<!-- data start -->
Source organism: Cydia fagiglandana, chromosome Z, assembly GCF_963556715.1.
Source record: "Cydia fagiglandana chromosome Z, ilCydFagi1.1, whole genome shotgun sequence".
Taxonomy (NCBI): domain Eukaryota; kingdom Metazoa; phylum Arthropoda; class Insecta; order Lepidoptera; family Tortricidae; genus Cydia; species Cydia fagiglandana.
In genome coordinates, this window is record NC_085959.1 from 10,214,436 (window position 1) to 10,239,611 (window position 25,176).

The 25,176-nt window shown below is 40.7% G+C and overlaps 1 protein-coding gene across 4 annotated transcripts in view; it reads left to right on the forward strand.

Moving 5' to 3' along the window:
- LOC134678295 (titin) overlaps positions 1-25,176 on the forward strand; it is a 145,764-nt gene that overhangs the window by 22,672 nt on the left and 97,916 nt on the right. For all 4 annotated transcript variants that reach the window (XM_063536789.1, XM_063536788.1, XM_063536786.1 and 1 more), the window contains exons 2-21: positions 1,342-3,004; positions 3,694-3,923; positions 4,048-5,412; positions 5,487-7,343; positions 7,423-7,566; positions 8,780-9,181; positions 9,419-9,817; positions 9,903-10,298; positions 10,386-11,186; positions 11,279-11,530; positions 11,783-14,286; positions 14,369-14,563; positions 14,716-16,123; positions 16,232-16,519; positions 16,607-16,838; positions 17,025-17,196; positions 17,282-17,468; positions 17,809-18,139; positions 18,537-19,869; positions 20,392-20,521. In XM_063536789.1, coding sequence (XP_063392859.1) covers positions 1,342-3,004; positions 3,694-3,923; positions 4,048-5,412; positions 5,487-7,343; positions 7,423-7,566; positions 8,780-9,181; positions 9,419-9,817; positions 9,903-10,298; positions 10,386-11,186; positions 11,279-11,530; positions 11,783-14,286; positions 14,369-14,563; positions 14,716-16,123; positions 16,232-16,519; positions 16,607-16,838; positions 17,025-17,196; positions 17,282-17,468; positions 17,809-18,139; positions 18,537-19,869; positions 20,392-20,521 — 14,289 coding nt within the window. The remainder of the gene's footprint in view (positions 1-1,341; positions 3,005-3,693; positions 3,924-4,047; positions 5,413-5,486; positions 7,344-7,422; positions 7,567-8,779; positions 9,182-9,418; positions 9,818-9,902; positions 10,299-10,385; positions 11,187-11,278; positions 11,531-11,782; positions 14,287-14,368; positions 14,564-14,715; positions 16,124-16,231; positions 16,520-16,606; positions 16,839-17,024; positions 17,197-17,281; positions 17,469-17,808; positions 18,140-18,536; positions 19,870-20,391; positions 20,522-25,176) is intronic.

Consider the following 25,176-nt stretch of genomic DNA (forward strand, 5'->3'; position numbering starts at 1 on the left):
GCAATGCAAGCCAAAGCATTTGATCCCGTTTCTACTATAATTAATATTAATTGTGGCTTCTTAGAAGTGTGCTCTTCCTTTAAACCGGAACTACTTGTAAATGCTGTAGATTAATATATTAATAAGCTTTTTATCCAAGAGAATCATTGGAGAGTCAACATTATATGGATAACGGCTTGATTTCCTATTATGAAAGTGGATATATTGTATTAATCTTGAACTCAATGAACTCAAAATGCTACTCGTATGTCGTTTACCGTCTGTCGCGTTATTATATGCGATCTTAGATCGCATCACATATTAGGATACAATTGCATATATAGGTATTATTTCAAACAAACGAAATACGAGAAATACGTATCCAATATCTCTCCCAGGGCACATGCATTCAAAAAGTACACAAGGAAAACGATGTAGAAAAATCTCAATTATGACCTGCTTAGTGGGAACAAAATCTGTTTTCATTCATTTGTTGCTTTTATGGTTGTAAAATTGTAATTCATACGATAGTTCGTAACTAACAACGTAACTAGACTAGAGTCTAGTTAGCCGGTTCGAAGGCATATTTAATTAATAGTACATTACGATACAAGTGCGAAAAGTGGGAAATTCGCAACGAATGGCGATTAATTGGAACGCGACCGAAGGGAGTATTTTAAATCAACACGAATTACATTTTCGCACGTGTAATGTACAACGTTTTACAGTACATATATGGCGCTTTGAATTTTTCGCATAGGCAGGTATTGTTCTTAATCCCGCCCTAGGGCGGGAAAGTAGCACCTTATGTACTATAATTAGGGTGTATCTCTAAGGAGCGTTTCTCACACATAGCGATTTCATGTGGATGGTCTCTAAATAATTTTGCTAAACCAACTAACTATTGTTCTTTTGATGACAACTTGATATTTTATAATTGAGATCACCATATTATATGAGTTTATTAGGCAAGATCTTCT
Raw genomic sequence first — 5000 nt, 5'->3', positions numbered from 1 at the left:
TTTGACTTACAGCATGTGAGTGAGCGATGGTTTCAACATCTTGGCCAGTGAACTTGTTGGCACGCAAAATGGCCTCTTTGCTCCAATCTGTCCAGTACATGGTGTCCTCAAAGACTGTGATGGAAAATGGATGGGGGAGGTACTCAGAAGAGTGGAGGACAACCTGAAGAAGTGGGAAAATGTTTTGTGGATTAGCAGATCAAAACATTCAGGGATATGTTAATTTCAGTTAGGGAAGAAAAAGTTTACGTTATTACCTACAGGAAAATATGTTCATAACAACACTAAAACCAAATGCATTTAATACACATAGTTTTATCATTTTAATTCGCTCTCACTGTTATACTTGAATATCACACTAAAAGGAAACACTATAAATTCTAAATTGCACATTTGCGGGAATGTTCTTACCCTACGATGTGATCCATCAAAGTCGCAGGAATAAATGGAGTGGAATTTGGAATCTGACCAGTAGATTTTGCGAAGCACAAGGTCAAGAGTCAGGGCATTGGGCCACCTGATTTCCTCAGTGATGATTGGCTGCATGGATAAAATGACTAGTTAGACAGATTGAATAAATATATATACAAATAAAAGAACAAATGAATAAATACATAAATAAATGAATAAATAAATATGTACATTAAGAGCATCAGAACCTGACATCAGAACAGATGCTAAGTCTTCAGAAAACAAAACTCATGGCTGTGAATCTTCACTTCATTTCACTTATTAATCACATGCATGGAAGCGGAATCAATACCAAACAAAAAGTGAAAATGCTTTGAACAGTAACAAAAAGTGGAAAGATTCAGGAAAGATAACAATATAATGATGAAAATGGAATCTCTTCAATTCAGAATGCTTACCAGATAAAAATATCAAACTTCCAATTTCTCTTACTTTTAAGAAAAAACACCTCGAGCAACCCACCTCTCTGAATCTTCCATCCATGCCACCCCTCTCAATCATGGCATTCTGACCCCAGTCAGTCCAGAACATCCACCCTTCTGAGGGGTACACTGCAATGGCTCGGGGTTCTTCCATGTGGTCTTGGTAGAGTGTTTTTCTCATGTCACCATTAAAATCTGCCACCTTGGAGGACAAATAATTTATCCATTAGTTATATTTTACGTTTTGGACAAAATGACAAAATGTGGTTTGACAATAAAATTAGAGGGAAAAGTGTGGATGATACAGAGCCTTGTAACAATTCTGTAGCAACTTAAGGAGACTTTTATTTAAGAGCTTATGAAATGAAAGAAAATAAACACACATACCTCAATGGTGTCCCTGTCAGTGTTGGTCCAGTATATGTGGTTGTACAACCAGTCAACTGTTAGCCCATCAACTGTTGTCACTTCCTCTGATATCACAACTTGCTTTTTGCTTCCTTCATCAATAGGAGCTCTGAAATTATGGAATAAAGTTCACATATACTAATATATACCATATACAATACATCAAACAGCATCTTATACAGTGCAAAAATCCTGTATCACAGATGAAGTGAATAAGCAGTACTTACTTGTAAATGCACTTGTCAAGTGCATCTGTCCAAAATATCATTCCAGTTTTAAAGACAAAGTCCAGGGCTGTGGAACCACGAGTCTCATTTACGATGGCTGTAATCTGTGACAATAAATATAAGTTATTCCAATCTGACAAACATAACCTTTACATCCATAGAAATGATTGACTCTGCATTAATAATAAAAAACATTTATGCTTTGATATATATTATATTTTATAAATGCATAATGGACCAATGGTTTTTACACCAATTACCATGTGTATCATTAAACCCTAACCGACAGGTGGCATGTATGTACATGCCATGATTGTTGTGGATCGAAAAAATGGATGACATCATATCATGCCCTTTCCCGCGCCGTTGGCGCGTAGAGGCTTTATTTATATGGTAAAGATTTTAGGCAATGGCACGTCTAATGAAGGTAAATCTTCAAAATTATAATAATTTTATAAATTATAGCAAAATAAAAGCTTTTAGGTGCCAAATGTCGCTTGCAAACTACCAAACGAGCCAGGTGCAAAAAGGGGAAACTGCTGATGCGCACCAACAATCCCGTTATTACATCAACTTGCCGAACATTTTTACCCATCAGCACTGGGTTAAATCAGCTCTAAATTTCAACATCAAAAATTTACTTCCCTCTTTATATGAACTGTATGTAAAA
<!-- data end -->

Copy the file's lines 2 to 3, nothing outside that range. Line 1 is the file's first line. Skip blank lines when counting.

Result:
Source record: "Cydia fagiglandana chromosome Z, ilCydFagi1.1, whole genome shotgun sequence".
Taxonomy (NCBI): domain Eukaryota; kingdom Metazoa; phylum Arthropoda; class Insecta; order Lepidoptera; family Tortricidae; genus Cydia; species Cydia fagiglandana.